If countries like Israel, China, and the US could transform agriculture practices in their country with the use of technology, why can’t India do it?. These countries have demonstrated that an assortment of technology like the introduction of hybrid seeds, precision farming, big data analytics, artificial intelligence, geo-tagging and satellite monitoring, mobile apps, and farm management software has been applied at every stage in the agriculture process to increase productivity and farm incomes in these three countries.
According to the United Nations, the world will need to produce 70 per cent more food in 2050 to meet the growing demand, and technology can help in increasing agricultural output. Several global organisations are developing new solutions for agriculture. The global precision farming market is estimated to cross US$5 billion by 2023 and grow over 10 per cent per annum during the period 2016–2023. The global agriculture robot market is estimated to grow at a Compound Annual Growth Rate (CAGR) of 21 per cent and touch US$11 billion by 2023. In tandem with these global trends, several startups have recently emerged in the AgriTech space in India.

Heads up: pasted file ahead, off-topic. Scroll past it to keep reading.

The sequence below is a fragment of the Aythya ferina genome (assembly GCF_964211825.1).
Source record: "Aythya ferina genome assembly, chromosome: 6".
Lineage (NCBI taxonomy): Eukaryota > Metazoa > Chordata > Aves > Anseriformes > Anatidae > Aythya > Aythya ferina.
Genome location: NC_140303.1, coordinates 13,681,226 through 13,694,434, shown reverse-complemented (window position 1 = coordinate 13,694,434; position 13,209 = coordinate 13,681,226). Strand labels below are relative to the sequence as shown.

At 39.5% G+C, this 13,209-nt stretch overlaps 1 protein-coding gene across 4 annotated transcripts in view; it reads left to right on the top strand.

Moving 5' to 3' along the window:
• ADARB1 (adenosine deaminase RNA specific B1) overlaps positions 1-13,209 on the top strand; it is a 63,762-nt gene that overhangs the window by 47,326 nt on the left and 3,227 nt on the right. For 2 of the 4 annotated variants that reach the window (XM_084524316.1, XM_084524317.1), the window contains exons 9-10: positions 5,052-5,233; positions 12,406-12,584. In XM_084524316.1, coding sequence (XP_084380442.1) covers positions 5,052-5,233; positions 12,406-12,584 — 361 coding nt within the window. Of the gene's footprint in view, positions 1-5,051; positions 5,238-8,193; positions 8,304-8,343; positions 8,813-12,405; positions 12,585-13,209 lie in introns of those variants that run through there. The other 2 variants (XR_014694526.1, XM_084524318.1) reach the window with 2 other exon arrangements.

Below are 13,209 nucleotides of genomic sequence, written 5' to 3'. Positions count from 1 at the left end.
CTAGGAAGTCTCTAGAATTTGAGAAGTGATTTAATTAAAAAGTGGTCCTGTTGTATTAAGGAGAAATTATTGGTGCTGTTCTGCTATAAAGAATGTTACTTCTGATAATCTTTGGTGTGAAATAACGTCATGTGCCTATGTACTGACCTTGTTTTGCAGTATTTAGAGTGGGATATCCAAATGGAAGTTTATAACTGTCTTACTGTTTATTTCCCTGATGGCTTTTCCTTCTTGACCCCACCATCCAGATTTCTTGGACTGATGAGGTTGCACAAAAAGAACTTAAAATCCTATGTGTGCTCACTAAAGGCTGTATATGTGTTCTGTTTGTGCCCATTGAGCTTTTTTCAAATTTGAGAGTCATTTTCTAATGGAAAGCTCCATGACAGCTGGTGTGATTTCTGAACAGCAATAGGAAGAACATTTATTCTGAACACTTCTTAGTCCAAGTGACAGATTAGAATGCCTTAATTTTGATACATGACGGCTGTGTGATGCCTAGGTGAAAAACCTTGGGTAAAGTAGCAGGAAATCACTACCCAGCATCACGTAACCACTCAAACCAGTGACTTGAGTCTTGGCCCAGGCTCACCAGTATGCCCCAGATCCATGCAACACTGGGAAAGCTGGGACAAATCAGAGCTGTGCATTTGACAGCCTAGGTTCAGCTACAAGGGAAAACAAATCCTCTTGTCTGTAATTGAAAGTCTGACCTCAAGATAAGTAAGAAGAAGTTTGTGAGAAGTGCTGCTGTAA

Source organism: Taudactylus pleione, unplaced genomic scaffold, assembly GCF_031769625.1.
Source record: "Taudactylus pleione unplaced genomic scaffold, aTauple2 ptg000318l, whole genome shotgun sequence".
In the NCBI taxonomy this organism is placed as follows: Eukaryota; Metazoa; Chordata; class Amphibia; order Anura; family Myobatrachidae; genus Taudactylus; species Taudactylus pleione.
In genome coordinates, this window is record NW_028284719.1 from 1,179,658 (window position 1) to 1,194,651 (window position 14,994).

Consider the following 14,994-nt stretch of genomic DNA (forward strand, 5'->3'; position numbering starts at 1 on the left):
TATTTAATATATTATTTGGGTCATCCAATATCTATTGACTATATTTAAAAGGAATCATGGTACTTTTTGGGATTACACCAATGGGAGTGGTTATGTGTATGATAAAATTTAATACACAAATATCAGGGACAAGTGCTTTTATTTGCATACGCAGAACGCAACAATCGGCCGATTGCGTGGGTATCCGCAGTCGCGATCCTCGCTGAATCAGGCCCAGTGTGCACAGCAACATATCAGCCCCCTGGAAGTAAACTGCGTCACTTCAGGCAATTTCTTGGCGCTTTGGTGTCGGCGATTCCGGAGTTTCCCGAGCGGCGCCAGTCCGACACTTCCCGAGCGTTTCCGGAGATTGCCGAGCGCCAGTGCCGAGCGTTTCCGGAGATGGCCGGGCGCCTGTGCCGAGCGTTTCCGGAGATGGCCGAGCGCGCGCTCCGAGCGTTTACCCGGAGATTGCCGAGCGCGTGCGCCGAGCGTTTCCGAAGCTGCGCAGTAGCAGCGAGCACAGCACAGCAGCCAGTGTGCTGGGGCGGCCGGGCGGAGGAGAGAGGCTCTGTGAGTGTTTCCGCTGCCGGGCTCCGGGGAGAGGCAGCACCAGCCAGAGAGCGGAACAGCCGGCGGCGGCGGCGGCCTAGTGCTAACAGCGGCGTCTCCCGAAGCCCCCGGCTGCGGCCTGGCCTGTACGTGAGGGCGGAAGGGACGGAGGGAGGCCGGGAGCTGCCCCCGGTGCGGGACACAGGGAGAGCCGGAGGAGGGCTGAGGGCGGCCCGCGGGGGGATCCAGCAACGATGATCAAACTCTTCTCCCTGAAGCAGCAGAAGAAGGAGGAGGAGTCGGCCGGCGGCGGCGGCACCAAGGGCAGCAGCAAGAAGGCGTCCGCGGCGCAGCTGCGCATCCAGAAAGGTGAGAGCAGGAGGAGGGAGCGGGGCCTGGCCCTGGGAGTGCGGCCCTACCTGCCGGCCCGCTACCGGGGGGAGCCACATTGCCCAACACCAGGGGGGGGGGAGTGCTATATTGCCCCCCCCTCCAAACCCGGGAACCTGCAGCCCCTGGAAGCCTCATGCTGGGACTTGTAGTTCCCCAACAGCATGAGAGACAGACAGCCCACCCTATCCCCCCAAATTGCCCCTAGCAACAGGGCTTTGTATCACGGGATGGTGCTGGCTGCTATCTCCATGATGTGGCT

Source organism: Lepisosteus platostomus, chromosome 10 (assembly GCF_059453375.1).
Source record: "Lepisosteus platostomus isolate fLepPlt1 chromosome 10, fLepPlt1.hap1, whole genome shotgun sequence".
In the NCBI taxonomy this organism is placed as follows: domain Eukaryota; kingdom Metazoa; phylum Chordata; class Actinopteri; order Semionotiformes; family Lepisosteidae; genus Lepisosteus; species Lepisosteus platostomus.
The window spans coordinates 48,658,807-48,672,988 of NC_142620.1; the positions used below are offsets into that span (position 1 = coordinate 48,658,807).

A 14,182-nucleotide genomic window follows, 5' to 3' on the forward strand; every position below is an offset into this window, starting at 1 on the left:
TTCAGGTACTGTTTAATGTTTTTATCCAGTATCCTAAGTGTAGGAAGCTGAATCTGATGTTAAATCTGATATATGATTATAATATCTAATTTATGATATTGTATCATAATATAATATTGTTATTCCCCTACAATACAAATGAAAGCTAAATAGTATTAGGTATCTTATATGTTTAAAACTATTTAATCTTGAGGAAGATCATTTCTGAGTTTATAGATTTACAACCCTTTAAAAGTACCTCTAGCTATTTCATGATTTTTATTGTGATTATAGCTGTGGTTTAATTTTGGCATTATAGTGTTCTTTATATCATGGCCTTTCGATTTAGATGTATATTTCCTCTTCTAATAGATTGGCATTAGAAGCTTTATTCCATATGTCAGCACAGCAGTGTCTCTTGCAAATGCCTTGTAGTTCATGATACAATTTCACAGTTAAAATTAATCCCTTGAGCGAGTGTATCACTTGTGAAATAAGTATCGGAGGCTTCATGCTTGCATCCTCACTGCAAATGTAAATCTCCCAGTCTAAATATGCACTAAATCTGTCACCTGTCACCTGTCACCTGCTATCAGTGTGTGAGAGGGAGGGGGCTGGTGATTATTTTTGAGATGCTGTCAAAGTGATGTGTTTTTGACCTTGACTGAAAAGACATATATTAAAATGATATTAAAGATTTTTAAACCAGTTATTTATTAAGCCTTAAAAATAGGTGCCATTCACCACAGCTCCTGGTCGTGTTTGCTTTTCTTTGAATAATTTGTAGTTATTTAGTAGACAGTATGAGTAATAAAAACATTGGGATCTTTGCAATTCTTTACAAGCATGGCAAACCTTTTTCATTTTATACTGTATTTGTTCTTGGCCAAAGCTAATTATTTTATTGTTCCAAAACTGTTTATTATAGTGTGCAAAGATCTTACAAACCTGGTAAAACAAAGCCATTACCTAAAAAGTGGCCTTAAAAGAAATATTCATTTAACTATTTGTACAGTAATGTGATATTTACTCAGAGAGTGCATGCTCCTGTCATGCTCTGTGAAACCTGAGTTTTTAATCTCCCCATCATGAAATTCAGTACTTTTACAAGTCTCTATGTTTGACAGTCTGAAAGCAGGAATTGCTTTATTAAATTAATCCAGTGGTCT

The sector holds tremendous potential for technology adoption, considering the sheer size of the population involved. According to McKinsey Global Institute, the application of various digital and agronomic technologies can have an economic impact of US$45–80 billion annually by 2025. Not just that, 90 million farmers could potentially raise their incomes, 200–250 million Indians could benefit from better nutrition from abundant harvests and as many as one million Indians could find decent job opportunities as computer-equipped farm-extension workers.